The most dastardly aspects of the game may have been outlawed in 1920, but croquet remains as genteel, fierce of flirtatious as you want …
Think of croquet and you’ll probably picture the surrealistic game Alice and the Queen of Hearts played with flamingos as mallets, hedgehogs as balls and playing-card courtiers bent over to form hoops.
It’s no coincidence that Alice’s Adventures in Wonderland was written in the 1860s – at the height of England’s croquet craze. In 1853, English toy maker Isaac Spratt registered a set of rules for croquet in London, and it quickly became all the rage in Britain.
Croquet owed its popularity to the fact that it was the first outdoor sport women could participate in – and which they could play as equals with men. American Harper’s Weekly magazine wrote in 1871 that croquet offered “the most delightful opportunities for flirtations” – perhaps one of the reasons the church tried to ban it in Boston in the 1890s. (For proof that the game can be as flirty as it is feisty, check out the shoulder-padded shenanigans in 1980s dark comedy Heathers.)
No one’s entirely sure where croquet came from, but one theory has it as the posh version of a French peasant game called paille-maille, or ‘ball mallet’, which had been around since the 1300s. London’s Pall Mall even owes its name to the fact that King Charles II enjoyed a game or two of paille-maille there in its grassy, pre-street days.
What’s certain is that croquet has since become one of England’s most popular exports. Test matches started between England, Australia and New Zealand in the 1920s; nowadays, there are more than 70 active croquet clubs in New Zealand, and we have four players in the World Croquet Federation top ten.
Despite this – and a scattering of super-cute retro croquet clubs throughout New Zealand’s older suburbs – the game has somehow dropped below the radar of popular culture. New Zealand’s top-ranked croquet player Greg Bryant says he’s usually met with “a blank stare” from other people when he mentions the sport.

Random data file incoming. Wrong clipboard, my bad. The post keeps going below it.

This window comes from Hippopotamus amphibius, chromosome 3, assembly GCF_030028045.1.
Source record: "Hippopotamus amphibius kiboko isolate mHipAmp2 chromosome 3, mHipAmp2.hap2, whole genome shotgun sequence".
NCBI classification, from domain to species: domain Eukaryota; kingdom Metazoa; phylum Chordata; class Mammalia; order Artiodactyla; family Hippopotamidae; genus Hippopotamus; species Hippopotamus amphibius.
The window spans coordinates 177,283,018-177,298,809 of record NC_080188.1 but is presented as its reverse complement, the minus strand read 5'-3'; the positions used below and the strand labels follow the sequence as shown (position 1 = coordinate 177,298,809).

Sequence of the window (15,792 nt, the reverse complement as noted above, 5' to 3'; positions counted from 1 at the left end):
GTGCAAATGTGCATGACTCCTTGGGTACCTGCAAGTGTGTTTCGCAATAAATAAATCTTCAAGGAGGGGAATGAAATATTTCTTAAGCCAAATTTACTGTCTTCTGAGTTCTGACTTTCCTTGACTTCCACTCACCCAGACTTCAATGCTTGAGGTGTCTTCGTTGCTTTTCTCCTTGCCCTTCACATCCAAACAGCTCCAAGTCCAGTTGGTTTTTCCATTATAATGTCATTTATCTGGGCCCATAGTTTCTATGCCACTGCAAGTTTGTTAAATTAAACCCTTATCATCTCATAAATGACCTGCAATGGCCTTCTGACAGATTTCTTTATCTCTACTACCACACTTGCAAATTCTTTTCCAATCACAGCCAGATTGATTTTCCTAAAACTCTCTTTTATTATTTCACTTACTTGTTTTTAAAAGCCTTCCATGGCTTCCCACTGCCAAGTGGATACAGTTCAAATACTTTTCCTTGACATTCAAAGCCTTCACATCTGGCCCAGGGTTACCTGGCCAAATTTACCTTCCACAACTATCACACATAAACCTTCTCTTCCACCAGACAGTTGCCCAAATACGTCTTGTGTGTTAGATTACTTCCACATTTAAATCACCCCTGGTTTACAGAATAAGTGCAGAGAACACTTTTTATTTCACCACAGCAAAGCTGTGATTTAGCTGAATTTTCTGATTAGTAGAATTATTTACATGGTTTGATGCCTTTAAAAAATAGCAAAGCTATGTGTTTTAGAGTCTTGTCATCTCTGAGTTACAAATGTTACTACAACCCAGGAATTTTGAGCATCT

“Usually they just do not comprehend what I’m talking about,” he says. “General knowledge of croquet is fairly rare – which is unfortunate because I’ve played a lot of sports in my time and croquet is the only one that’s held my interest.”
Greg’s made his way through motorsport, bicycle racing and a whole range of racquet sports – but he says croquet is the toughest.
“To achieve a top level in croquet – I’ve found that the most challenging of all the sports that I’ve played.” He got into it through “utter coincidence” as a teenager. “As soon as I saw it I thought, ‘What a brilliant game!’ I could immediately see what was trying to be accomplished.”
Now in his late 40s, Greg’s enjoyed an international career spanning more than 20 years. “There aren’t many sports where you can represent your country for that period of time,” he laughs.
The reason croquet hasn’t enjoyed the same resurgence of popularity as, say, lawn bowls, might be a social one – it doesn’t come with a bar. “Croquet lawns are often unlicensed,” explains Chris Lancaster, secretary of the Mt Albert Croquet Club. They don’t attract corporate functions, hen nights or stag dos as frequently, she says. Meanwhile, attempts to get schools interested in the sport have been foiled by the lack of appropriate grounds to play it on.
But croquet’s downsides end there. It’s easy to get the hang of, says Kiwi under-21 representative Hamish McIntosh, especially if you’re not at the retiree stage of life. “Most young people who take up the sport get to a certain level pretty quickly just on natural hand-eye coordination,” he says. “It’s not a difficult sport to pick up, but it’s a difficult sport to completely master.”